the paramount theater summer film series is in the middle of their "art-house essentials" program right now and tonight's offering was akira kurosawa's last epic, the masterful ran (1985).
it's most often touted as the emperor's interpretation of king lear, but i think it's just as much autobiographical as anything else. the film is the story of the great lord hidetora, patriarch of the ichimonji clan, and the mayhem ("ran" translates as "chaos") that follows in the wake of his decision to turn ruling authority over to his three sons. taro, the eldest, is given the first castle and supreme authority. jiro and saburo are to be given the second and third castles with the proviso that they are to support taro unwaveringly. hidetora uses a sheaf of arrows to demonstrate the principle that three are much harder to break than one. saburo, wary of the dream that spurred this decision and his father's unaccustomed, highly emotional state, argues vehemently against dividing power and is banished for his trouble.
now, it was hidetora's dream and subsequent decision that was the catalyst for the action but we will soon meet the true driving wheel for everything that unfolds subsequently - taro's wife, lady kaede. she and the ichimonji clan have a history, shall we say. hidetora was responsible for the death of her family and she now resides in her ancestral home as the wife of his eldest son and she will stop at nothing to gain her revenge. adultery, murder, drinking blood from your wounds - all in a day's work.
matters soon reach an impasse as she exerts her will and hidetora is turned out by both his remaining sons. he and his escort take shelter in the vacant third castle and the combined forces of the two sons massacre his assembled guards and concubines. only hidetora survives the brutal attack and wanders from the burning ruins of the castle, his mind lost.
this battle sequence is simply stunning. the first half is accompanied only by the lush score and you don't even notice the absence of ambient sound until the report of the pivotal gunshot knocks you back in your seat. then you are immersed in the chaos of battle. fire, screaming, arrows flying, madness.
hidetora descends further and further into his shambling hell as the palace intrigue rolls on, accompanied by the royal fool, kyoami. as hidetora can no longer make sense, the fool (naturally) has to dispense most of the truth, and it is a bleak truth indeed. when hidetora mumbles that he is lost, kyoami replies "such is the human condition". and, summing up the worldview of the film quite succinctly, "man is born crying. when he has cried enough, he dies". not the jolliest harlequin you would ever want to meet.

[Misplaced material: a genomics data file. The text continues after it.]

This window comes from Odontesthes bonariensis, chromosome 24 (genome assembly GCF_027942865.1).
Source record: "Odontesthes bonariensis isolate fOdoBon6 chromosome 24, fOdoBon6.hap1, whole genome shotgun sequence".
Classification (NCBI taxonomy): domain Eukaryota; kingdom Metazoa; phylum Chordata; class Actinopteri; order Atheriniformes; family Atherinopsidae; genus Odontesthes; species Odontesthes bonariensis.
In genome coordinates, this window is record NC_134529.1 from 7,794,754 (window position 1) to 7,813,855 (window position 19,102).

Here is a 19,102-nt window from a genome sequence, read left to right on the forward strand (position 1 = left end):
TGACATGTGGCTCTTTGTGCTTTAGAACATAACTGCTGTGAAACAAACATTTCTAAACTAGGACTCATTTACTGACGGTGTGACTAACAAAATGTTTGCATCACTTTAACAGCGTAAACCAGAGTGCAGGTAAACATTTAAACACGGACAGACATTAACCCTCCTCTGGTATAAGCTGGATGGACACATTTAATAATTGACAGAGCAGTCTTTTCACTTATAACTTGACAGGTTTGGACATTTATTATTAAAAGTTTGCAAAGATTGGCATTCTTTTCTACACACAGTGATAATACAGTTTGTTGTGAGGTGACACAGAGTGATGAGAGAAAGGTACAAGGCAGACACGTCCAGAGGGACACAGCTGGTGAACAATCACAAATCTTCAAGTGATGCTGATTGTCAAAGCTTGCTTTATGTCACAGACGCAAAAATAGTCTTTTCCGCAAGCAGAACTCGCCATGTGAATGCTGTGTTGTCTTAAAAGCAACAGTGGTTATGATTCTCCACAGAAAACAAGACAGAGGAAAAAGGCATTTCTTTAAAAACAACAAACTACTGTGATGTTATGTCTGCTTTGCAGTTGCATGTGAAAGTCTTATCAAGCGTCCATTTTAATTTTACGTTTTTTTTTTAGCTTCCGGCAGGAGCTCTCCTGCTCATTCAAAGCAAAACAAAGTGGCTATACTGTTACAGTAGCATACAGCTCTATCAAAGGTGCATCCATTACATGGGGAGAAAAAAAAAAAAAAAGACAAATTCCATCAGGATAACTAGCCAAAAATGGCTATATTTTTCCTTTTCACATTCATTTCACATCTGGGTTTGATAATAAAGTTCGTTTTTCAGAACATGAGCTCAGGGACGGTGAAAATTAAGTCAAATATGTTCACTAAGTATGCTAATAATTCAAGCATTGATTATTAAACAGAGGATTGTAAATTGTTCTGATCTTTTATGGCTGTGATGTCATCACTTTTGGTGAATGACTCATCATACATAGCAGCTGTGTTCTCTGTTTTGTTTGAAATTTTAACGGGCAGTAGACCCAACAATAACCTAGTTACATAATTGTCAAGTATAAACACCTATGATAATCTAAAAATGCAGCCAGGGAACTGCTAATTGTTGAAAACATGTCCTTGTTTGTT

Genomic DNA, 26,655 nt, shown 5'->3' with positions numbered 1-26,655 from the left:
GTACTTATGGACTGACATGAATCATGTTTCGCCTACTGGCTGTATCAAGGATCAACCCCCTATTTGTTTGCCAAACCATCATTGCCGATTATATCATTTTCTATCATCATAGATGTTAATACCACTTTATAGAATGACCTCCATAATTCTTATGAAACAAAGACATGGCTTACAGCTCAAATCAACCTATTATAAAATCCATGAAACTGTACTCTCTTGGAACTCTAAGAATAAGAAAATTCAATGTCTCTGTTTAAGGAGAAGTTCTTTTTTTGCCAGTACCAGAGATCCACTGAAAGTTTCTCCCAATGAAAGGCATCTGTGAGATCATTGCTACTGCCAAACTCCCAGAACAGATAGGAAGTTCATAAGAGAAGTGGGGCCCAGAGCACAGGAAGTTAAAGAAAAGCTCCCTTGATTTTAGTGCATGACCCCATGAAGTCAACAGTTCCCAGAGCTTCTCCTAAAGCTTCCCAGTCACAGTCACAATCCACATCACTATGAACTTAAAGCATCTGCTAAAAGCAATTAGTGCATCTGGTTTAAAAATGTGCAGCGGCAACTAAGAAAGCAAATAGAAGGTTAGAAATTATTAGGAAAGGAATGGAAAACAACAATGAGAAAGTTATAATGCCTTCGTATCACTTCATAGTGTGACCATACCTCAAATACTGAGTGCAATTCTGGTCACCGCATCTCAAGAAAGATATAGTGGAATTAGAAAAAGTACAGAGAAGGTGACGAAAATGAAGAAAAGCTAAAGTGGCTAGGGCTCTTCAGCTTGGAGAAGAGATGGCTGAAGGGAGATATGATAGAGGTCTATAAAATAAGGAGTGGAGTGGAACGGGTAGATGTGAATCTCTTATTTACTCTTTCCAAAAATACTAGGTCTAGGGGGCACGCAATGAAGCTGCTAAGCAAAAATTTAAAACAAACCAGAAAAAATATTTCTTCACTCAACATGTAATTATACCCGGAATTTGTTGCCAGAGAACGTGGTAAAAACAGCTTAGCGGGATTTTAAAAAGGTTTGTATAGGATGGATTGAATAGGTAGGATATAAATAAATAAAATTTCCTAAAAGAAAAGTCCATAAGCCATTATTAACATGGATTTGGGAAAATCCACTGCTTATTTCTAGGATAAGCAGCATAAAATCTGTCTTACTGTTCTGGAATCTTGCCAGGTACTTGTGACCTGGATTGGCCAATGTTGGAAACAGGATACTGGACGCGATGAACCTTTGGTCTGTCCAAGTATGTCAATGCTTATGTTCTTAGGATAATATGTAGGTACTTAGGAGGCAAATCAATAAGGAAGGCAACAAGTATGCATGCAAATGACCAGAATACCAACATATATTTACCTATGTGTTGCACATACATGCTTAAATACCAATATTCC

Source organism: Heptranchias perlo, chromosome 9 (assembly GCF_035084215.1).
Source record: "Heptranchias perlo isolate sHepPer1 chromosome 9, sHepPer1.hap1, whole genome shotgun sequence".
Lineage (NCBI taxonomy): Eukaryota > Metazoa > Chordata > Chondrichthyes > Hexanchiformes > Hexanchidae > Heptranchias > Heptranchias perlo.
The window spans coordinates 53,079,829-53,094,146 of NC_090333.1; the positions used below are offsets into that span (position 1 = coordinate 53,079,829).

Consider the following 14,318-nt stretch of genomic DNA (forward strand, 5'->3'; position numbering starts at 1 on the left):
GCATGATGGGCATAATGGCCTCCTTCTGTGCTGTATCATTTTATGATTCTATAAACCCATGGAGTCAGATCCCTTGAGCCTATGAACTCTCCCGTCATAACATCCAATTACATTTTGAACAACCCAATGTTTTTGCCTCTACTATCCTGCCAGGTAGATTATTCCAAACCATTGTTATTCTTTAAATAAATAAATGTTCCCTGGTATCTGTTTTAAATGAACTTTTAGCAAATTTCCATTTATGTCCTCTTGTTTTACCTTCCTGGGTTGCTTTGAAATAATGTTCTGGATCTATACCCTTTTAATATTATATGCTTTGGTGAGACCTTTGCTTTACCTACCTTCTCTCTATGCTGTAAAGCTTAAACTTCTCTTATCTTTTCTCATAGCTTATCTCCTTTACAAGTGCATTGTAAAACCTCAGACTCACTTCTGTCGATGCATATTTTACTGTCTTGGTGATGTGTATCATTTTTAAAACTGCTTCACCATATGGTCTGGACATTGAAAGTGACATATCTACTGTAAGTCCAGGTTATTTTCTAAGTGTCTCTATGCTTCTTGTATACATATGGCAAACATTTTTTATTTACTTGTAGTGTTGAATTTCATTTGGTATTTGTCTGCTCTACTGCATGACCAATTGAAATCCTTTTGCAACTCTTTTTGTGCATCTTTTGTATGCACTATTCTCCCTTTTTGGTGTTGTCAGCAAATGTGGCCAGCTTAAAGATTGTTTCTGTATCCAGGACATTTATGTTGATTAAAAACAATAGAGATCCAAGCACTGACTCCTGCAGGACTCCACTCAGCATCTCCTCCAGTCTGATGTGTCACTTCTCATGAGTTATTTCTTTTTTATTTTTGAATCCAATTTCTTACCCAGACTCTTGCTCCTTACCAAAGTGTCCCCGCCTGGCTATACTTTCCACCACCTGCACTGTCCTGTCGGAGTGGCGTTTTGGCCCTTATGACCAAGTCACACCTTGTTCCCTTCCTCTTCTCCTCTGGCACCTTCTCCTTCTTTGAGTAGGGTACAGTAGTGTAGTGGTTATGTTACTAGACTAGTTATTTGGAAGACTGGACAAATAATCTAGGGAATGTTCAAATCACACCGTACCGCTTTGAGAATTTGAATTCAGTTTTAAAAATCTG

saburo, the only one with enough foresight to have argued against the wretched plan in the first place, eventually attempts to come to his father's rescue with rival warlords waiting in the wings to feast on the scraps of the ichimonji clan. the inevitable final showdown (you don't outfit 1400 extras with armor and weapons to have them not fight) ends the way all shakespeare ought to - the bad, unhappily, the good, unluckily. and lady kaede? the fact that she thoroughly destroyed the house of ichimonji was probably of little comfort as she faced kurogane for the last time. there is no relief for anyone, in fact. in the final debate that occurs regarding man's place in the universe, the best-case scenario is that the gods weep at our inhumanity.
the dark, nihilistic thread that runs throughout is uncommon for kurosawa. no other film of his, that i have seen, is so bereft of hope. this is where autobiography comes into play the most, i think. he was nearing the end of a long and storied career. there were rumblings from younger filmmakers that he was obsolete. he was nearly blind. his wife of thirty-nine years died during the production of the film. his personal tragedy fused inextricably with the shakespearean and ran is the end result. and it is a masterstroke, another valid argument for great suffering equating to great art. the colors are brilliant. the costumes are striking. the action is intense. the misery is palpable. it is utterly compelling, beautiful and bleak beyond measure. see it if you can.
the paramount's "art-house essentials" rolls on a little while longer with a double feature of the candy-colored the umbrellas of cherbourg (1964) and the young girls of rochefort (1967) on wednesday, 8.18.10 and the luminous fiftieth anniversary restoration of jean-luc godard's breathless (1960) on thursday, 8.19.10 and saturday, 8.21.10. if you are an austin film society member, you receive $2 off the price of admission for these particular screenings. do it!